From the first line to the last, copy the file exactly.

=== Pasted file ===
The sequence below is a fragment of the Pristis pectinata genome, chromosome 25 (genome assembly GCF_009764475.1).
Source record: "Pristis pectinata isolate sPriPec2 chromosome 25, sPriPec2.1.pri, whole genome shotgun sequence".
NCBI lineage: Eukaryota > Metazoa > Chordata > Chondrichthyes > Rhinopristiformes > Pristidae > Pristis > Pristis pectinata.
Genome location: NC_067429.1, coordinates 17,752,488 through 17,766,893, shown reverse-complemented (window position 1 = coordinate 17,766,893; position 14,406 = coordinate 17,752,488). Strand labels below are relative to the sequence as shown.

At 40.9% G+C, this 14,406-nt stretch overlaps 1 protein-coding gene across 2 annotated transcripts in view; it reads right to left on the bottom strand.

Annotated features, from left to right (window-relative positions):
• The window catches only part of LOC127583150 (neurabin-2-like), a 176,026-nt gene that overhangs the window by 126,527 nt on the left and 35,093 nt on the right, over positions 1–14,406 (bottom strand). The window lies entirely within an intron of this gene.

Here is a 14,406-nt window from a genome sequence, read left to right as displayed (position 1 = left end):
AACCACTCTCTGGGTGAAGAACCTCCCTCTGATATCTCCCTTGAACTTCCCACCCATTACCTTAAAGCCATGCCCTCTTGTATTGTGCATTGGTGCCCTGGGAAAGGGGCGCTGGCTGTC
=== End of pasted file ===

The sequence below is a fragment of the Pristis pectinata genome, chromosome 25 (genome assembly GCF_009764475.1).
Source record: "Pristis pectinata isolate sPriPec2 chromosome 25, sPriPec2.1.pri, whole genome shotgun sequence".
NCBI lineage: Eukaryota > Metazoa > Chordata > Chondrichthyes > Rhinopristiformes > Pristidae > Pristis > Pristis pectinata.
Genome location: NC_067429.1, coordinates 17,752,488 through 17,766,893, shown reverse-complemented (window position 1 = coordinate 17,766,893; position 14,406 = coordinate 17,752,488). Strand labels below are relative to the sequence as shown.

At 40.9% G+C, this 14,406-nt stretch overlaps 1 protein-coding gene across 2 annotated transcripts in view; it reads right to left on the bottom strand.

Annotated features, from left to right (window-relative positions):
• The window catches only part of LOC127583150 (neurabin-2-like), a 176,026-nt gene that overhangs the window by 126,527 nt on the left and 35,093 nt on the right, over positions 1–14,406 (bottom strand). The window lies entirely within an intron of this gene.

Here is a 14,406-nt window from a genome sequence, read left to right as displayed (position 1 = left end):
AACCACTCTCTGGGTGAAGAACCTCCCTCTGATATCTCCCTTGAACTTCCCACCCATTACCTTAAAGCCATGCCCTCTTGTATTGTGCATTGGTGCCCTGGGAAAGGGGCGCTGGCTGTC